Google Integrates Wildfire Social Marketing With Other Platforms

Google will no longer add new features or sign up new customers for Wildfire, according to the company.

social media

Google bought the Wildfire digital marketing platform back in 2012 and has maintained it as a separate unit since then, but now Google will integrate Wildfire into other existing corporate platforms.

The announcement was made by Victoria Ransom, Wildfire's product management director, in a March 13 post on the Wildfire by Google Blog.

"In 2012, Wildfire joined Google with the aim of helping businesses improve their digital marketing across all channels, including social marketing," wrote Ransom. "Together, our goal has been to help marketers bring together insights from their social campaigns alongside insights from the rest of their digital marketing. Last June, we took an important first step towards this goal by starting to build Wildfire technology right into our ad technology platforms."

Since that time, the decision has been made to push that integration further, she wrote. "The Wildfire Social Marketing Suite, which helps businesses manage their posts and content on social networks like Facebook, Twitter, Google+ and Pinterest, will continue to be supported, but further investments will be limited: we won't be building new features or signing up new customers. Our focus will be on integrating Wildfire's technology with our ad technology platform and building new features that enable marketers to use social insights to improve their marketing campaigns."

In June 2013, Google bolstered its DoubleClick digital advertising and marketing platform with some key upgrades, including a new ad campaign manager and social media integration with Wildfire. The new features were aimed at helping online advertisers use digital media more effectively and successfully, according to Google.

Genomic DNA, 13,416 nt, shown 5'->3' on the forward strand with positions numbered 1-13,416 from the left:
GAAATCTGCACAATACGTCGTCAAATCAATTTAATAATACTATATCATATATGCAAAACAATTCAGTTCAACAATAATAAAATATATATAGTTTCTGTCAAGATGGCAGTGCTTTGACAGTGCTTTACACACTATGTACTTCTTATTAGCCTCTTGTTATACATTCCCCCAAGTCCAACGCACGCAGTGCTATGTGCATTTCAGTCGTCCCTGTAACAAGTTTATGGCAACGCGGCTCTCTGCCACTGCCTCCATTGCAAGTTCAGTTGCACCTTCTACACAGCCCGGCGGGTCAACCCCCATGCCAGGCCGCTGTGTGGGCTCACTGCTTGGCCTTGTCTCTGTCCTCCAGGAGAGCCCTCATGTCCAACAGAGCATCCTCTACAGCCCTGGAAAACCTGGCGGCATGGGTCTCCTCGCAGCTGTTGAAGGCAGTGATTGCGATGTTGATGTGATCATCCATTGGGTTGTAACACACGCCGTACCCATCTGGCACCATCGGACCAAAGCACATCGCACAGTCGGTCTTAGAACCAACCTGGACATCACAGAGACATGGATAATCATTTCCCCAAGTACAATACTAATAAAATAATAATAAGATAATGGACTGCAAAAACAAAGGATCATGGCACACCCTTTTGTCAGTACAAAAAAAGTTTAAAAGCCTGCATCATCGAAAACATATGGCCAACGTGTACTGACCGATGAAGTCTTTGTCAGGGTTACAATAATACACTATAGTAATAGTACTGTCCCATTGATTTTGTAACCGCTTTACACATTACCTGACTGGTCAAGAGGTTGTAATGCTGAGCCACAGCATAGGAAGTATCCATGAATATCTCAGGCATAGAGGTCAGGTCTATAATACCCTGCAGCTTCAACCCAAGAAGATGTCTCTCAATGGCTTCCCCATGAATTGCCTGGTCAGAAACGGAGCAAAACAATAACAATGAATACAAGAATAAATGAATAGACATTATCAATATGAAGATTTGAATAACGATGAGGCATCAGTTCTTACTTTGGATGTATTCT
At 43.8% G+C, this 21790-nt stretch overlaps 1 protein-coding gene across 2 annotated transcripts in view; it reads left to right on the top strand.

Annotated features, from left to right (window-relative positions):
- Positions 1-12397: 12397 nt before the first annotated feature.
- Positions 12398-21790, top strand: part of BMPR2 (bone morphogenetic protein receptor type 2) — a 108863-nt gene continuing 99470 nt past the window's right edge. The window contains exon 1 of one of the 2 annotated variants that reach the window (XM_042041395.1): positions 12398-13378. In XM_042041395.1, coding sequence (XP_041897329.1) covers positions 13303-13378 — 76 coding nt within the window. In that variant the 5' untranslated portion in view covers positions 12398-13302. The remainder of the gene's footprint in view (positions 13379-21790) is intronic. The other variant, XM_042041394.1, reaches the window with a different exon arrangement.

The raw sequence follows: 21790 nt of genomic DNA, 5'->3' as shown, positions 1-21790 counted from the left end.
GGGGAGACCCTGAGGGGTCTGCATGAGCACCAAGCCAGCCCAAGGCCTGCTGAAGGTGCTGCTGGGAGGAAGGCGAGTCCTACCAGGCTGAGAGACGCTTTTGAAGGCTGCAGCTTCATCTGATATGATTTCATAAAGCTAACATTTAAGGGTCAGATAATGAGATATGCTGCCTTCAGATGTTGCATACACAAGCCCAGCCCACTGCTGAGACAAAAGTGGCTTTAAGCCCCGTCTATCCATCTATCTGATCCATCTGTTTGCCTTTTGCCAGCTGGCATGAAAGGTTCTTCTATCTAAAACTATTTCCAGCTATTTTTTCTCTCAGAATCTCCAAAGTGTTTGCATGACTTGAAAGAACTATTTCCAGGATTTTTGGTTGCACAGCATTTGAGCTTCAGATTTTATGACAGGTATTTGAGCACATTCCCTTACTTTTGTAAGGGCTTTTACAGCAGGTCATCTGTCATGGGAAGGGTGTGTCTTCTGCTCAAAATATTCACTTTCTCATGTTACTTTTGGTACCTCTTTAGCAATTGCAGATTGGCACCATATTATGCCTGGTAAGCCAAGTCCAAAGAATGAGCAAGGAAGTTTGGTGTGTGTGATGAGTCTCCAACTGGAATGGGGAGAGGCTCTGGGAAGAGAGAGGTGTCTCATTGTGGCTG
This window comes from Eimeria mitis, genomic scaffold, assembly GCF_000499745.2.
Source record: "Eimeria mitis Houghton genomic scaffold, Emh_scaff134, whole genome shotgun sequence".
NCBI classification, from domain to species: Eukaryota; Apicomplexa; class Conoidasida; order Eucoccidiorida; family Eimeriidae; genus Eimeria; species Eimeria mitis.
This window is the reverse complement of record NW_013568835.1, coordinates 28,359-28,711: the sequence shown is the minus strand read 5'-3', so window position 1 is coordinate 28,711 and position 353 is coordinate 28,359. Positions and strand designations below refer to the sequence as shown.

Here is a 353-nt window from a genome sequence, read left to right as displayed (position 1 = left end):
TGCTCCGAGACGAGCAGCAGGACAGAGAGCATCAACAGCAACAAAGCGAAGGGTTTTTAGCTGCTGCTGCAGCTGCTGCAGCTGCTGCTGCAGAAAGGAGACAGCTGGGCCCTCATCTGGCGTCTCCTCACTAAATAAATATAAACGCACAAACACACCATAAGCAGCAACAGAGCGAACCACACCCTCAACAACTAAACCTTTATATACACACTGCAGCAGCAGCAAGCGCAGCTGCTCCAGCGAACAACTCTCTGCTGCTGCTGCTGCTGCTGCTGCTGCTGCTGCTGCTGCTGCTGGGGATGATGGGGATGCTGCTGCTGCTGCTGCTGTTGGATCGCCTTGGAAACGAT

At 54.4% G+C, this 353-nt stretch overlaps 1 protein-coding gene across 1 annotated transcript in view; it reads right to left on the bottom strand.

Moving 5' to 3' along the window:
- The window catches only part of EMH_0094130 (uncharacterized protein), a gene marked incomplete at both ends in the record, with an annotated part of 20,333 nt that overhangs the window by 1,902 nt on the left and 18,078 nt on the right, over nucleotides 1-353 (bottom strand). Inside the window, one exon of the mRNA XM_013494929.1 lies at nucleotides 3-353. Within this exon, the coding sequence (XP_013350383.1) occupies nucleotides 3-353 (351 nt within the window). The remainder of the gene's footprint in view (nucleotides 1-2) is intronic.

The first part of the improvements was the replacement of the former DoubleClick for Advertisers interface with a new DoubleClick Campaign Manager, which Google called the biggest upgrade to the platform's core ad server in the 15 years since it was begun. The new social media features have been added to the DoubleClick platform through integration that's being built using Wildfire's social media platform, which Google acquired in 2012.

Google often updates its ad platforms and services to help improve them for digital marketers.

In September 2013, Google launched a new DoubleClick for Advertisers (DFA) Academy to provide more advice and self-paced training for its DoubleClick advertising service customers to reap even better results from their online ads in Google Search and elsewhere. The online academy provides help for general questions as well as more detailed, specific inquiries. The online DFA Academy is a self-paced learning path designed to guide users through core help articles and online training courses. It is designed around "checklists" that participants can use to mark their progress and new competencies before moving on to the next lessons and skills.

The lessons cover the basic core curriculum, including DFA Fundamentals eLearning and certification, as well as details on how to implement a new DFA account or advertiser, wrote Payne. Also detailed are topics such as using and troubleshooting tags, creatives and more, as well as information for expert users through the DFA Personal Trainer for Advanced Users.

The advanced topics include details on integrations with DoubleClick Bid Manager and Google Tag Manager, as well as other features. Lessons on tips and best practices for trafficking DoubleClick Rich Media in your DFA account are also included to help users get as much from their DoubleClick investments as possible, wrote Payne.

Google acquired DoubleClick after making a $3.1 billion bid for the company back in 2007. DoubleClick provided digital ad and search leader Google with plenty of new firepower, including the ability to serve graphical display ads in addition to the company's text-based links.

DoubleClick's technology lets advertisers and publishers deliver ads once they have agreed to terms, and provides statistics relating to those ads. Privacy and Internet advocates were not happy about the acquisition of DoubleClick and its approval by the Federal Trade Commission at the time; they cited concerns that it would give Google too much power over the data around search.

When DoubleClick was first on the market in 2007, reports circulated that Microsoft, Yahoo and AOL were also interested in buying the company, according to an eWEEK article.